21 - 30 21 19.6
11 - 20 33 30.8
10 - 30 28.1
Computerization Computerized 100 91.8
Not computerized 9 8.2
Years of HRIS implementation 10 + 25 27.1
7 - 9 19 20.7
4 - 6 31 33.7
3 - 17 18.5
Company ownership Local Taiwanese 56 51.4
USA and joint-venture 28 25.7
Other foreign firms and joint-venture 25 22.9
Industry Manufacturing 64 59.3
Service 44 40.7
Employee number 1001 + 21 19.6
501 - 1000 27 25.3
251 - 500 24 22.4
250 - 35 32.7

Current HRIS Practices in Taiwan

Tables 4 and 5 exhibit some characteristics of current HRIS practices in Taiwan. To determine the status of hardware and software usage, respondents were requested to allocate a percentage of resources (total 100%) to those categories applicable to their companies based on frequency of utilization. The most typical hardware to be deployed is the stand-alone PC. About 62% of the software is self- developed, which indicates that the majority of the responding companies employ personnel with information systems background to develop their own HRIS. About 60% of the companies spent less than US$16,000 on HRIS software, the smallness of which may be related to the high percentage of software self-development. It may also indicate that company-specific HRIS is preferable in Taiwan.

Table 4 also shows that in 69% of the responding companies, the human resource department plays a major role in designing the HRIS. This finding is consistent with Lederer’s (1984) advocacy of human resource department taking the responsibility for HRIS development. In a survey, Cholak and Simon (1991) reported that 63% of respondents believed that their needs are more satisfactorily met when the HRIS is controlledby the HR department. However, in the maintenance stage, the IS department seems to have increasing control in this study. Perhaps ongoing modification of the system or maintaining an effective HRIS requires more technical knowledge than typical HR staff have available. For HRIS level (EDP, MIS, DSS), three quarters of the respondents reported that their present focus is on management information systems.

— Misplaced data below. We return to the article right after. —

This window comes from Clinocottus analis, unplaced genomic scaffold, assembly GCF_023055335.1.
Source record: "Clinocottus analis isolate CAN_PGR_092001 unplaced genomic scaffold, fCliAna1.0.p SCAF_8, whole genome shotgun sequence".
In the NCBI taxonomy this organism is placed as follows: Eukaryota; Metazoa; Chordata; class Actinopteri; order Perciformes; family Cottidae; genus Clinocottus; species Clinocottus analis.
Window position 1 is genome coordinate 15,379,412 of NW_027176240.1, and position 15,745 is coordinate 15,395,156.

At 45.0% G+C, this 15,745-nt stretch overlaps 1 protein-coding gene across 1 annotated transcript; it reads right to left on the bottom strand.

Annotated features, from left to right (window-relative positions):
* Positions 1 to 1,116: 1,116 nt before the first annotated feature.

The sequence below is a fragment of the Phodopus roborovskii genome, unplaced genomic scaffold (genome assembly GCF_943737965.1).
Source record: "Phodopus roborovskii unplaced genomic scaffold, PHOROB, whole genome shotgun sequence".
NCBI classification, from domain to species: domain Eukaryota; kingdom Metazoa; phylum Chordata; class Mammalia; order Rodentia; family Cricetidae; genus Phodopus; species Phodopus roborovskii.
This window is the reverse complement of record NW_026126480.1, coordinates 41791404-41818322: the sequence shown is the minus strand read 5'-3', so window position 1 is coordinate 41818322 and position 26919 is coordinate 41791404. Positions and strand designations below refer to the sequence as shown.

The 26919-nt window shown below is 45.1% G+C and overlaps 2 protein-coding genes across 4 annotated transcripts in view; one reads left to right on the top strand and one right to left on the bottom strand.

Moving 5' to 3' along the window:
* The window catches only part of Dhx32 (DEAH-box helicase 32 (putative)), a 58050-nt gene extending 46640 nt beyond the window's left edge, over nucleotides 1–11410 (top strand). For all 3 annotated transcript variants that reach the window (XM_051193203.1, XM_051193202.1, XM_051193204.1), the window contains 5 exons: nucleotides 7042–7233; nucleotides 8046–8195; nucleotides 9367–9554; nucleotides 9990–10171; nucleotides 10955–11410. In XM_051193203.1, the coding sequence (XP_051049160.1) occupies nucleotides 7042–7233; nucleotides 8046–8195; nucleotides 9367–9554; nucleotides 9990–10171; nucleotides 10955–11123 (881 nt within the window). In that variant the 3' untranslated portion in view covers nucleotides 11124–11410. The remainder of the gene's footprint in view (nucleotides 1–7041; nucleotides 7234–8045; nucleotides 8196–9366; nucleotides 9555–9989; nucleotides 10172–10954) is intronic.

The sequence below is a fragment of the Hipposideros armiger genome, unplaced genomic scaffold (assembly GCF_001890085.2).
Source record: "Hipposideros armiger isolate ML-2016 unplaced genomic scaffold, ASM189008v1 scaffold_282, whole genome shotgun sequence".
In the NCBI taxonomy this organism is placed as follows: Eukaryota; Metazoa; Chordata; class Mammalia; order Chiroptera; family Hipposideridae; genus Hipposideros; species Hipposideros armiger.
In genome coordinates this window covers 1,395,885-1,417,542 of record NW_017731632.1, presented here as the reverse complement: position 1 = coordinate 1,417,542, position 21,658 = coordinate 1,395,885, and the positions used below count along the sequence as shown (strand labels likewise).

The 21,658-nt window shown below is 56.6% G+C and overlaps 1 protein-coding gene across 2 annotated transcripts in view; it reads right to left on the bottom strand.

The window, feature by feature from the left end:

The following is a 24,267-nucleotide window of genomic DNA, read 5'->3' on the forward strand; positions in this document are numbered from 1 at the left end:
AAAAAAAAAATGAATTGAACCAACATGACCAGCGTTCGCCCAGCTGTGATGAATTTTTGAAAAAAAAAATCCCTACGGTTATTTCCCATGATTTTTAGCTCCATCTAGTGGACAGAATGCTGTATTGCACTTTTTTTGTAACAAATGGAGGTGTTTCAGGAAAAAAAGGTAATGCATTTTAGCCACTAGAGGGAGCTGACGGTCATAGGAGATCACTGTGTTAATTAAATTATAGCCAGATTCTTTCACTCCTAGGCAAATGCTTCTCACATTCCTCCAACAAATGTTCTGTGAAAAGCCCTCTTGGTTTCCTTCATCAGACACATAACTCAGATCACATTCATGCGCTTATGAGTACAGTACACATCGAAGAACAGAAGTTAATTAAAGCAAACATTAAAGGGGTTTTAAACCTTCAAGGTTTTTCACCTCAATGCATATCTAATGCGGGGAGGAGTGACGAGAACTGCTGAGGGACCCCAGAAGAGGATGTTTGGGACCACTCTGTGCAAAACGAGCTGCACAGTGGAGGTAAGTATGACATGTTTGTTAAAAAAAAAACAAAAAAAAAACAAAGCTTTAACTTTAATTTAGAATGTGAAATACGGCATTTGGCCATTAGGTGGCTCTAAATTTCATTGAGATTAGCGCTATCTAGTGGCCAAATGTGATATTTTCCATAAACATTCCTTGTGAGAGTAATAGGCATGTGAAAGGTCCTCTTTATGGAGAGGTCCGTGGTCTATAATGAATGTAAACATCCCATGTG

Table 4
Current HRIS Practices in Taiwan
Grouping Number Percentage(%)
Hardware deployment PC-standalone 36.14
PC-network 19.35
PC-mainframe 17.60
Mini computer 11.36
Mainframe computer 8.28.
PC-Mini computer 7.25
Major source of software Self-development 62.2
Outsourcing 19.37
Purchasing from shelf 18.43
Software expenditure US$8,000 - 32 32.7
US$8,001 - 16,000 27 27.6
US$16,000 + 39 39.8
Responsible dept. - planning & designing HR in charge, IS assist 63 69.23
IS in charge, HR assist 16 17.58
HR in charge 11 12.09
IS in charge 1 1.10
Responsible dept. - maintenance HR in charge, IS assist 35 38.46
IS in charge, HR assist 30 32.97
HR in charge 12 13.19
IS in charge 14 15.38
Self-reported level of HRIS EDP 12 12.1
MIS 74 74.7
DSS 13 13.2

As for the end users and the frequency of HRIS utilization, Table 5 shows that on a 5-point scale (5 being the most frequent), human resources staff are the most frequent users (mean 4.62), followed by human resources managers (mean 4.25) and top managers (mean 3.16). In this study, 43.1% (12.6%+30.5%) of top nianagers and 27.1% (4.2%+22.9%) of line managers are frequent system users, whereas a 1993 survey in the USA reported corresponding statistics of 27% and 36% (Richards-Carpenter, 1993). The differences may be related to different time frames and samples, however, the recognition of HRIS by top management in Taiwan is clear. Richard-Carpenter (1994) also predicted that in the future, HRIS will be used directly by the line managers and become part of their integrated support systems. With this in mind, line managers should be more aggressively introduced to the potential benefits and the existing capabilities of HRIS systems. The finding that non-HR and non-IS employees use the system the least is expected. Yet, it deserves further attention. Using the HRIS system, employees company-wide can communicate more effectively with management, obtain access to company information for personal advancement such as job availability and other career opportunities, and check basic data to ensure their own rights etc. If all employees can be trained to update their own personal data such as address changes, training completed, skills acquired etc., the HR staff can also be liberated from these time consuming routines enabling planning and design improvements. HRIS can thus create added value if the system is effectively designed and utilized.

Table 5
Frequency of the HRIS Utilization by Various Users
Users Frequency No.(%) mean/S.D.
(5-point scale)
Always Often Sometimes Seldom Never
Top manager 12(12.6%) 29(30.5%) 26(27.4%) 18(18.9%) 10(10.5%) 3.16/1.19
HR manager 52(52.5%) 27(27.3%) 14(14.1%) 5(5.1%) 1(1.0%) 4.25/0.95
Manager of other dept. 4(4.2%) 22(22.9%) 33(34.3%) 24(25.0%) 13(13.5%) 2.79/1.08
HR staff 70(71.4%) 20(20.4%) 5(5.1%) 1(1.0%) 2(2.0%) 4.62/0.78
MIS staff 13(13.7%) 21(22.1%) 26(27.4%) 19(20.0%) 16(16.8%) 2.96/1.29
Other employee 6(6.2%) 11(11.5%) 19(19.8%) 26(27.1%) 34(35.4%) 2.26/1.23